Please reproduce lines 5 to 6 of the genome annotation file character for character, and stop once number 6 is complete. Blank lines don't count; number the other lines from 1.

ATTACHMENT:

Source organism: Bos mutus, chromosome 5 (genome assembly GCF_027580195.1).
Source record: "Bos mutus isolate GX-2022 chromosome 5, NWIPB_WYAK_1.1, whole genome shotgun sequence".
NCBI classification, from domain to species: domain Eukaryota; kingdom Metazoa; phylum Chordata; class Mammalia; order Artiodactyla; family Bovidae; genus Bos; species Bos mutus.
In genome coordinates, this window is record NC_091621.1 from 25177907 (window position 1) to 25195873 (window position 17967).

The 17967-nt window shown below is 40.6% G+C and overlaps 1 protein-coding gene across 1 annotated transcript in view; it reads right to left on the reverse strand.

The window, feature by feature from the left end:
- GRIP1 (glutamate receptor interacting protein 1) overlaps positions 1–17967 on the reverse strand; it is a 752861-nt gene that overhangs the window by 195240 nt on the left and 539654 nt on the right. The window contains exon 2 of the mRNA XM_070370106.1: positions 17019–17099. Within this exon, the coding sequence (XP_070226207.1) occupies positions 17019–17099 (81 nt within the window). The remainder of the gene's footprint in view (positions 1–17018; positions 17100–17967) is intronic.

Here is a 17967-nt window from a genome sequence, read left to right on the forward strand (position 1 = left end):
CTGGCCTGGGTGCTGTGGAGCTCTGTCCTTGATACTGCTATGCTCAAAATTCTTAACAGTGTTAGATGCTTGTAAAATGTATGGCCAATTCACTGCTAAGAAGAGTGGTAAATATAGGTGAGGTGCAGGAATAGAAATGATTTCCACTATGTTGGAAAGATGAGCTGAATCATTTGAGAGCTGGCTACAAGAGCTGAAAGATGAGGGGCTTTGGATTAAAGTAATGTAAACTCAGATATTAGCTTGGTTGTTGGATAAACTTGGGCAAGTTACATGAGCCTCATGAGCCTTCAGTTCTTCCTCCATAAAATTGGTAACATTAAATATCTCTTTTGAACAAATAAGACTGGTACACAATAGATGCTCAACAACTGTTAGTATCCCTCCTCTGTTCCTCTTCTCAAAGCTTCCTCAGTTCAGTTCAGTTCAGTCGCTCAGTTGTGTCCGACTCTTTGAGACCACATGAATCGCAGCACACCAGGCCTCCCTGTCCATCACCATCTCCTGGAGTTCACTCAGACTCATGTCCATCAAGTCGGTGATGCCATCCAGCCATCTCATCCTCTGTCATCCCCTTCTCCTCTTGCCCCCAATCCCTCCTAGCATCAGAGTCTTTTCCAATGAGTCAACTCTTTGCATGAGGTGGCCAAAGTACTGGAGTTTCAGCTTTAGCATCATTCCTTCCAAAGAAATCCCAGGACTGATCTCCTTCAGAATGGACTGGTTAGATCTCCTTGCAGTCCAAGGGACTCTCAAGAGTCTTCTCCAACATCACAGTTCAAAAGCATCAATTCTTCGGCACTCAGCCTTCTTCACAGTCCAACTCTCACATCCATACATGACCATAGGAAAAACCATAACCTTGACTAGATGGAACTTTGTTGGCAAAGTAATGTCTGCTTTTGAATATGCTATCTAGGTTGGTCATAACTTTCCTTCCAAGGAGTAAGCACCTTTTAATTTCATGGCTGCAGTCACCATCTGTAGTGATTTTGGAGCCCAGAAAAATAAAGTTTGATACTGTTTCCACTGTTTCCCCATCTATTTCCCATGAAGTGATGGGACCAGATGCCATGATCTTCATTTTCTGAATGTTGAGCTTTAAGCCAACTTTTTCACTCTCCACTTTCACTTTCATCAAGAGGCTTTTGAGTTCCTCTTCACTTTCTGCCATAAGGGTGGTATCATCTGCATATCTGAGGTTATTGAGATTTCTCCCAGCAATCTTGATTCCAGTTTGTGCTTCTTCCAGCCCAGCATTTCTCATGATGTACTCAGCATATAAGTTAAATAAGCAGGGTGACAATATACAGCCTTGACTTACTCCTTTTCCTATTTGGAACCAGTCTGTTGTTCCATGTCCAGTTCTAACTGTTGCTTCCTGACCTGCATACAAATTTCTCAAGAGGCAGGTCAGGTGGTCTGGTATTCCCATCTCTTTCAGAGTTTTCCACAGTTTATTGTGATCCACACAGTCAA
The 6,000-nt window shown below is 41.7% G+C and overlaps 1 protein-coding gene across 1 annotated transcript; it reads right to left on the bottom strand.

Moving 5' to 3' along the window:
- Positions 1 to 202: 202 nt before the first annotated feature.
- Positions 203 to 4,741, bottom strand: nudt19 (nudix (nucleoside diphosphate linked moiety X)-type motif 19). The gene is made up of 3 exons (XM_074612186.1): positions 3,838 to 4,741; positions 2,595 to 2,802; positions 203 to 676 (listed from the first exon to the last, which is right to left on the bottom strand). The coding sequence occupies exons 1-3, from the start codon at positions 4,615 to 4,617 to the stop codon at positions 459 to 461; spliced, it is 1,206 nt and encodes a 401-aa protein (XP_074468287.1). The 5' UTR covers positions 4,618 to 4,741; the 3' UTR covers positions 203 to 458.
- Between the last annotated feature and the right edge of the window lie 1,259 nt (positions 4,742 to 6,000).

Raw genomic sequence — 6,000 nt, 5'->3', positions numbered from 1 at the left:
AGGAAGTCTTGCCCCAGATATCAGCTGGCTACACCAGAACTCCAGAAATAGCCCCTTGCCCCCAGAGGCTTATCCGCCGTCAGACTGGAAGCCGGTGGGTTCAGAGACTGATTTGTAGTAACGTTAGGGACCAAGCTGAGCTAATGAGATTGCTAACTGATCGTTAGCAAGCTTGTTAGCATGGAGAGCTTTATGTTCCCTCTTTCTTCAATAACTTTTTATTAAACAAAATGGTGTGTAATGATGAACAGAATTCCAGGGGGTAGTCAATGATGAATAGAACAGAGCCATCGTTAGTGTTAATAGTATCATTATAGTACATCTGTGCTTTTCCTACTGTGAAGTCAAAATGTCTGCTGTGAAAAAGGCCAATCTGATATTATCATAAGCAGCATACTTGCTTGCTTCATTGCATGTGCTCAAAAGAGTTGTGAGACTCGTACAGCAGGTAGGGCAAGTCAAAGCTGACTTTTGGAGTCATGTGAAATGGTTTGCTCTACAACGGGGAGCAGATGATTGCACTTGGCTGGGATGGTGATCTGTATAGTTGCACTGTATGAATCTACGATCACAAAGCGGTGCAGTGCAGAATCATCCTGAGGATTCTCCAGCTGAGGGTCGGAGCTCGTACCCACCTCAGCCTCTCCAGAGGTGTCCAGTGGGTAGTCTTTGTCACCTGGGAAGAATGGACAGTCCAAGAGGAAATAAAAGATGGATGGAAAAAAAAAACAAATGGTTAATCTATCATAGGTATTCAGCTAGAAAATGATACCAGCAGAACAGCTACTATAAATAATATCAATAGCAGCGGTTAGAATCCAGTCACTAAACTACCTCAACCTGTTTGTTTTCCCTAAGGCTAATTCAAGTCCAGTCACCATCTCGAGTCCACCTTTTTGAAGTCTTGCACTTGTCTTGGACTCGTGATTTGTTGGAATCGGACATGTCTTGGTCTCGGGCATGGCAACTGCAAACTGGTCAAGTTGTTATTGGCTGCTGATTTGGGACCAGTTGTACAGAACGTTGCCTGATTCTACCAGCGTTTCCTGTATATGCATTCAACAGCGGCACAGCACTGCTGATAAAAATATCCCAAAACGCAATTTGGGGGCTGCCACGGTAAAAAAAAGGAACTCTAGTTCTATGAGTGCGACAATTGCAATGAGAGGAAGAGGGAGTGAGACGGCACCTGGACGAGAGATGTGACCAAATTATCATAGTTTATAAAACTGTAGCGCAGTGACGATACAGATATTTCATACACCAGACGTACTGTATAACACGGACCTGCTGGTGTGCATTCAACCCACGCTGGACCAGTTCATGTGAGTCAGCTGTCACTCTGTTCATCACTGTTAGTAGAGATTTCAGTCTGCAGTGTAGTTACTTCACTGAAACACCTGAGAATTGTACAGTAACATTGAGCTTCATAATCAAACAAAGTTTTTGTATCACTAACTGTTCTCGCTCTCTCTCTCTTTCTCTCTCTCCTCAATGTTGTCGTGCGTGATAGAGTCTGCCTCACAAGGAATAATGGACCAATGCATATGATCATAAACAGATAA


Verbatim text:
The 17967-nt window shown below is 40.6% G+C and overlaps 1 protein-coding gene across 1 annotated transcript in view; it reads right to left on the reverse strand.

The window, feature by feature from the left end: